Adobe InDesign CC Review

Adobe InDesign Review: Desktop Publisher For Mac & PC

If you're looking for the ultimate in desktop publishing on your Mac, InDesign has something for everyone. From magazines and books to pamphlets and interactive sites, InDesign is still the best page layout program for Mac and PC users. Pros: Suitable for professionals and home publishers Integrated with powerful Creative Cloud suite Online & offline publishing templates Works natively on M1 Macs Cons: PDF editing options limited Takes some learning for beginners 90 Free Trial

Adobe InDesign is our favorite Desktop Publishing software on Mac and our top rated alternative to Microsoft Publisher on Mac for professionals.

Nowadays, far more professional designers, writers and publishers use InDesign for publishing than its biggest rival QuarkXPress which has become bloated, outdated and expensive.

Adobe InDesign has an amazing choice of layout tools and can easily handle both print, interactive PDFs, online documents, and more.

When you combine it with powerful multimedia resources like Adobe Stock, you can create some truly professional eBooks, flyers, posters, postcards, and brochures without the need for an expensive creative team.

It’s certainly far more powerful and easier to use than free open source desktop publishing tools like Scribus.

In this review of Adobe InDesign CC for Mac and PC, we take a closer look at what this incredibly powerful publishing software can do.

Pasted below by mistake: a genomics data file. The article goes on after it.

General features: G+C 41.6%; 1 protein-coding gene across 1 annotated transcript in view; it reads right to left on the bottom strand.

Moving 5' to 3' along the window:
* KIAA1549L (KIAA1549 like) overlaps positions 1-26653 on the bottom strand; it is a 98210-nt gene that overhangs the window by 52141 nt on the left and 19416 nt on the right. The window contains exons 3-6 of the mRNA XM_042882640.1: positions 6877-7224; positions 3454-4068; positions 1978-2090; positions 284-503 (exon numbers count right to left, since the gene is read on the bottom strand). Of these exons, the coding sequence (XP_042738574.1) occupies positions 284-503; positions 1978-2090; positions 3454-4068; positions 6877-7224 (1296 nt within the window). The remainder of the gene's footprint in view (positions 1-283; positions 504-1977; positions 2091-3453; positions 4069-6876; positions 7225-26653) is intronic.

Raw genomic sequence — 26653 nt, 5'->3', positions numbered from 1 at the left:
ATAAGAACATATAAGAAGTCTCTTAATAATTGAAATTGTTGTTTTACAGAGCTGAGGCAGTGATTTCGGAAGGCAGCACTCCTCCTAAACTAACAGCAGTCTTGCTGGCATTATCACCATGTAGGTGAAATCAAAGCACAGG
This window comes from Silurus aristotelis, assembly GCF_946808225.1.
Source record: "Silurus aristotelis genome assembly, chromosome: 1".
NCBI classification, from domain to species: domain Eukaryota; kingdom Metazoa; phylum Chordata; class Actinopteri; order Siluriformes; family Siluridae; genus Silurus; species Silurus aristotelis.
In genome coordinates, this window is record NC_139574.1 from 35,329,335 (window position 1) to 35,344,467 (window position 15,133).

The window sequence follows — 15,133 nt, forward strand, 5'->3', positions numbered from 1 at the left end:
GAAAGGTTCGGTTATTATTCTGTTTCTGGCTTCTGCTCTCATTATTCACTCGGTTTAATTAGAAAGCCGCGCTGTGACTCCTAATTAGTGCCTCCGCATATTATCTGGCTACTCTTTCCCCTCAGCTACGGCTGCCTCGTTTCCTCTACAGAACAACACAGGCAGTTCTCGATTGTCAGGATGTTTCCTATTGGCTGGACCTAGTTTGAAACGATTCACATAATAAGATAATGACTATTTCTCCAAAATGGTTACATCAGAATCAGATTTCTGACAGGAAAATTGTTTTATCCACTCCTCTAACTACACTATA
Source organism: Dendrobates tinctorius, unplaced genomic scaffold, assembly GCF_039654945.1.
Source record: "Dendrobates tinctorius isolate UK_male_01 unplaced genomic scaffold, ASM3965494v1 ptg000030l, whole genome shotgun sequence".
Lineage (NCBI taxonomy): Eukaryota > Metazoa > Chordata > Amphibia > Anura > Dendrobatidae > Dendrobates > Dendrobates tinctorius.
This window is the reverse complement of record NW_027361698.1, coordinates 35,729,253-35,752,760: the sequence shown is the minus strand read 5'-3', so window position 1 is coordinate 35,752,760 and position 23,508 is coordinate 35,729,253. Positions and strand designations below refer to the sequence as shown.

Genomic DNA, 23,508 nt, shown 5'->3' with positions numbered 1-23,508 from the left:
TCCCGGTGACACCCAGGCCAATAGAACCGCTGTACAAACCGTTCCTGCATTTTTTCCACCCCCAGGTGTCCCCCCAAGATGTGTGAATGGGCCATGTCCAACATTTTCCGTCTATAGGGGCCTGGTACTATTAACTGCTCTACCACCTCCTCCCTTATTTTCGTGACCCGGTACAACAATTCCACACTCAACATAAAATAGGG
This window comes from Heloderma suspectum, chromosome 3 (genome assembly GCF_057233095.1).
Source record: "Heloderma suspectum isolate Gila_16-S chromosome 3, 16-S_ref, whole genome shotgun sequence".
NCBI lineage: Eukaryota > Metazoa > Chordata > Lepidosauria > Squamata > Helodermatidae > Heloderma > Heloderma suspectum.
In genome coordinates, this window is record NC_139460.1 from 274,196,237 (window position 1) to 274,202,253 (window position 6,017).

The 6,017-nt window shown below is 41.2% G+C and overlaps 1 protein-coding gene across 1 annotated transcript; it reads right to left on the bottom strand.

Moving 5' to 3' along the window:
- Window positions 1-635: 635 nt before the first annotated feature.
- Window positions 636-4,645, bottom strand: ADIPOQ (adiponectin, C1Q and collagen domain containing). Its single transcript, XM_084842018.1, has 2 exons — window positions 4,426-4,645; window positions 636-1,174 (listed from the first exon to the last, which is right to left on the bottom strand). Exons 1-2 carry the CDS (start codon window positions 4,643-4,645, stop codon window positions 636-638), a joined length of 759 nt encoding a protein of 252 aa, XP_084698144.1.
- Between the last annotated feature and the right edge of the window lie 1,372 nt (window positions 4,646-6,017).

What Is InDesign Used For?

Adobe InDesign can be used to create pretty much any type of document both online and offline including posters, flyers, brochures, magazines, newspapers, presentations, books and ebooks.

InDesign started life as Aldus Pagemaker but was relaunched way back in 1999 as InDesign. It gradually ended the dominance of QuarkXpress (which Adobe tried to acquire in the early days) and was easily the leading page composition software on Mac at the time.

Since then, Adobe InDesign CC has become the industry leading page layout program used by professional publishers and home users alike.

What really makes Adobe InDesign stand out from the competition is the integration with Adobe Creative Cloud which is particularly attractive at the moment as it’s currently offering 60% off Creative Cloud for students.

InDesign is fully integrated with other industry leading applications like Photoshop, Illustrator and Premiere so that you can produce truly professional results in half the time.

It also gives you access to Adobe Stock – a huge repository of royalty free stock photos, videos and multimedia meaning you can produce truly professional results without a big budget.

For more on everything that’s included, check out our full Adobe Stock review.

Is Adobe InDesign Free?

Although there’s no free version of Adobe InDesign, you can try a 7 day free trial first to try it out.

How Much Does It Cost To Buy InDesign?

On its own, InDesign costs $20.99 per month but if you purchase a subscription to Creative Cloud you get far more for your money.

If you’re entitled to an educational discount, Creative Cloud is an absolute must right now as Adobe are currently offering 60% off the entire Adobe Creative Cloud suite which means you get the entire Adobe CC suite for just $19.99 per month.